Current opinion in neurobiology. vol:14 issue:5 pages:582-8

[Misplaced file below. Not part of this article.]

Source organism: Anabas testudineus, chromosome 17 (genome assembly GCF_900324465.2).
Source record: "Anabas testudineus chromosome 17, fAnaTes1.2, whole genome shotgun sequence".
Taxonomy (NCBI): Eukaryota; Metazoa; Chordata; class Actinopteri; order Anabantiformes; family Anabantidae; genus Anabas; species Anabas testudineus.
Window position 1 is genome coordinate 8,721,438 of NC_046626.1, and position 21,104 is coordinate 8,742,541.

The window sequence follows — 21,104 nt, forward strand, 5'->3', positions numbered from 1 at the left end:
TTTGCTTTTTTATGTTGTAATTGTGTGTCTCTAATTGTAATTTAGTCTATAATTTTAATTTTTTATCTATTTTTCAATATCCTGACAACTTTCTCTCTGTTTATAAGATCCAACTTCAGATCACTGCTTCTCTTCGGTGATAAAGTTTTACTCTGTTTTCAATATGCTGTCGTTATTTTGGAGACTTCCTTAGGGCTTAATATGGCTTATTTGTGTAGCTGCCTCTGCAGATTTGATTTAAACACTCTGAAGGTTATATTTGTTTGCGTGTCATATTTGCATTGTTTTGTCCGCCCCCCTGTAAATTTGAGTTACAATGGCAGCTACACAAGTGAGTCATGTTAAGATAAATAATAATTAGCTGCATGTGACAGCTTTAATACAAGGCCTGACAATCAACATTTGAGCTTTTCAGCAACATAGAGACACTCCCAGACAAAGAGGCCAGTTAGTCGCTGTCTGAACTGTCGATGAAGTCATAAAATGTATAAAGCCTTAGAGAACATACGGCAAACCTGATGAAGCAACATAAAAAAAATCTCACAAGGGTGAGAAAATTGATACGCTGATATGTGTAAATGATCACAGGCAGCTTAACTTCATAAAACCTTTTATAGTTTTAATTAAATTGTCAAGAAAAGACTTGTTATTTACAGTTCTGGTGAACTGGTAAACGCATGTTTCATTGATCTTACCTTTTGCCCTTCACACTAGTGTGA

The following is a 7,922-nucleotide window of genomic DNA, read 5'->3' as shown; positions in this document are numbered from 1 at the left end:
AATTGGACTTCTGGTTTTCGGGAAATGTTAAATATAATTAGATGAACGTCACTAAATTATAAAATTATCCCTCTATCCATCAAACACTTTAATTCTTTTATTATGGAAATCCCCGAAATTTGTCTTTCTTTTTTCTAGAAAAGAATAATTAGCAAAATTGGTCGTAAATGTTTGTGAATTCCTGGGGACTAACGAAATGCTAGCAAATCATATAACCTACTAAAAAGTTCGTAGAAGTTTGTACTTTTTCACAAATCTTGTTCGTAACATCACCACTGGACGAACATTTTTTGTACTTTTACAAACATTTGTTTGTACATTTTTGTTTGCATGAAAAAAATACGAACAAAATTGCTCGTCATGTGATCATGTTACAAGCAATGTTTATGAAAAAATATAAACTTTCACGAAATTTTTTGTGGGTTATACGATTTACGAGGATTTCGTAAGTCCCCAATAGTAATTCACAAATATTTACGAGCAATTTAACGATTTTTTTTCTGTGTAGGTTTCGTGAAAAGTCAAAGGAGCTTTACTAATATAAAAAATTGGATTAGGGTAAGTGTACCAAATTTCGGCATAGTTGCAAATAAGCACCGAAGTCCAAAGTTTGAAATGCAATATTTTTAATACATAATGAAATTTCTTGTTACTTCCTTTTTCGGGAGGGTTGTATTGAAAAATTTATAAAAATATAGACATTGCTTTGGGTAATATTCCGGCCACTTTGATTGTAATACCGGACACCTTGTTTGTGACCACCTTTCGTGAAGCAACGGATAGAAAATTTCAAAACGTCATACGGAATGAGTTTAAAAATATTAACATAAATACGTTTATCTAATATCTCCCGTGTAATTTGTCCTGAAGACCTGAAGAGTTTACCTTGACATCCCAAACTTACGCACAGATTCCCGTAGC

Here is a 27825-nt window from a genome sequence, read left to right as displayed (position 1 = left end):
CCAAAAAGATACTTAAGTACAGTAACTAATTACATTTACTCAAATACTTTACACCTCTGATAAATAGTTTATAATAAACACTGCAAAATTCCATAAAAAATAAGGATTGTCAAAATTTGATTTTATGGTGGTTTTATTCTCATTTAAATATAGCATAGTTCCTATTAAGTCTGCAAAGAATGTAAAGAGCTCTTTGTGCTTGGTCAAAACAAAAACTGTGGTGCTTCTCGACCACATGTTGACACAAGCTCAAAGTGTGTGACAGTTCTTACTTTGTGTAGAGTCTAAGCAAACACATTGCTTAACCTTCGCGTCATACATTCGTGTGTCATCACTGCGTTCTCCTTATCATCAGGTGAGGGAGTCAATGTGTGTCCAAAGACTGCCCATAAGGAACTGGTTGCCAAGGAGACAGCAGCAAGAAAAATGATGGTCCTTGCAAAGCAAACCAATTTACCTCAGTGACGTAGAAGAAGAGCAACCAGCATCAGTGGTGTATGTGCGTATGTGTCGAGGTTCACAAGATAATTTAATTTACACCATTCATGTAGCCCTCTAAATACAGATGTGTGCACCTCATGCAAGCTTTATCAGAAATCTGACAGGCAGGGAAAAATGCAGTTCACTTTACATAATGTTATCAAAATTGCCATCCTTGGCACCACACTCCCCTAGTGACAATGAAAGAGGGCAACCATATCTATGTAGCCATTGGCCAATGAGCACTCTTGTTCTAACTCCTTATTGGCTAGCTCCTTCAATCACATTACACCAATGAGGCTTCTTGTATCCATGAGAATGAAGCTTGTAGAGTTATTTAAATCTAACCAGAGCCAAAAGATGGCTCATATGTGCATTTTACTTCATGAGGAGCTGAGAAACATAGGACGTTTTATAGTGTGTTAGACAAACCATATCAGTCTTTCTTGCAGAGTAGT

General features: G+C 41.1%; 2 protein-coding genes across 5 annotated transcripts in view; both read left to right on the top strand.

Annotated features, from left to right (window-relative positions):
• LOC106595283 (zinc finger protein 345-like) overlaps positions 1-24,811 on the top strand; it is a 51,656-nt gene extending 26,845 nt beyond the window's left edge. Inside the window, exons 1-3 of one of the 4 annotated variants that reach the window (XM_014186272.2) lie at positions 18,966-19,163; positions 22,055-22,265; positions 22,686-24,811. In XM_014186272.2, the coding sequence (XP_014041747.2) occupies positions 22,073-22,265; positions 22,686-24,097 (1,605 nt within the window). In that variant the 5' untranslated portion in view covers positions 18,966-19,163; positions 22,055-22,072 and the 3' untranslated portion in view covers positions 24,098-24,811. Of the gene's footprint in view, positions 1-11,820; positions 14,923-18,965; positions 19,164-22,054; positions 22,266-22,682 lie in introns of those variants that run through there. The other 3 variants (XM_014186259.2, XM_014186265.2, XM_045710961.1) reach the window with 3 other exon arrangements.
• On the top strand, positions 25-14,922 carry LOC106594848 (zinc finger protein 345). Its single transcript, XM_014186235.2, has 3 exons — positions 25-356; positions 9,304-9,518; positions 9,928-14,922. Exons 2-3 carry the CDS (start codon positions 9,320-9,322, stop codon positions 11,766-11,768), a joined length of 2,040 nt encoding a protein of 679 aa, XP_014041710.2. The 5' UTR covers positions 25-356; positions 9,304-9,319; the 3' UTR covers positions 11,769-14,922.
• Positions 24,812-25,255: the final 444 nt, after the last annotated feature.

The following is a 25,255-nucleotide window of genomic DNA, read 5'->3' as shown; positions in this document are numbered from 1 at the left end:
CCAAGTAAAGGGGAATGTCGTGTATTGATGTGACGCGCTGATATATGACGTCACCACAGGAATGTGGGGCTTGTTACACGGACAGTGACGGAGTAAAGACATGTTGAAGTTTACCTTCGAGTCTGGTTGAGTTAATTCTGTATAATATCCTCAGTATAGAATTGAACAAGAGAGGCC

The amyloid-beta precursor protein is proteolytically cleaved by secretases, resulting in a series of fragments, including the amyloid-beta peptide of Alzheimer's disease. The amyloid precursor protein, when membrane anchored, could operate as a receptor. After cleavage, the soluble ectodomain exerts a trophic function in the subventricular zone. The amyloid-beta peptide itself has a depressant role in synaptic transmission, with both physiological and pathological implications. During the past two years, much time has been invested in determining the molecular pathways that regulate the processing and the signal transduction of the amyloid precursor protein. However, the absence of consistent and informative phenotypes in different loss of function animal models make elucidating the molecular actions of the amyloid-beta precursor protein an ongoing challenge.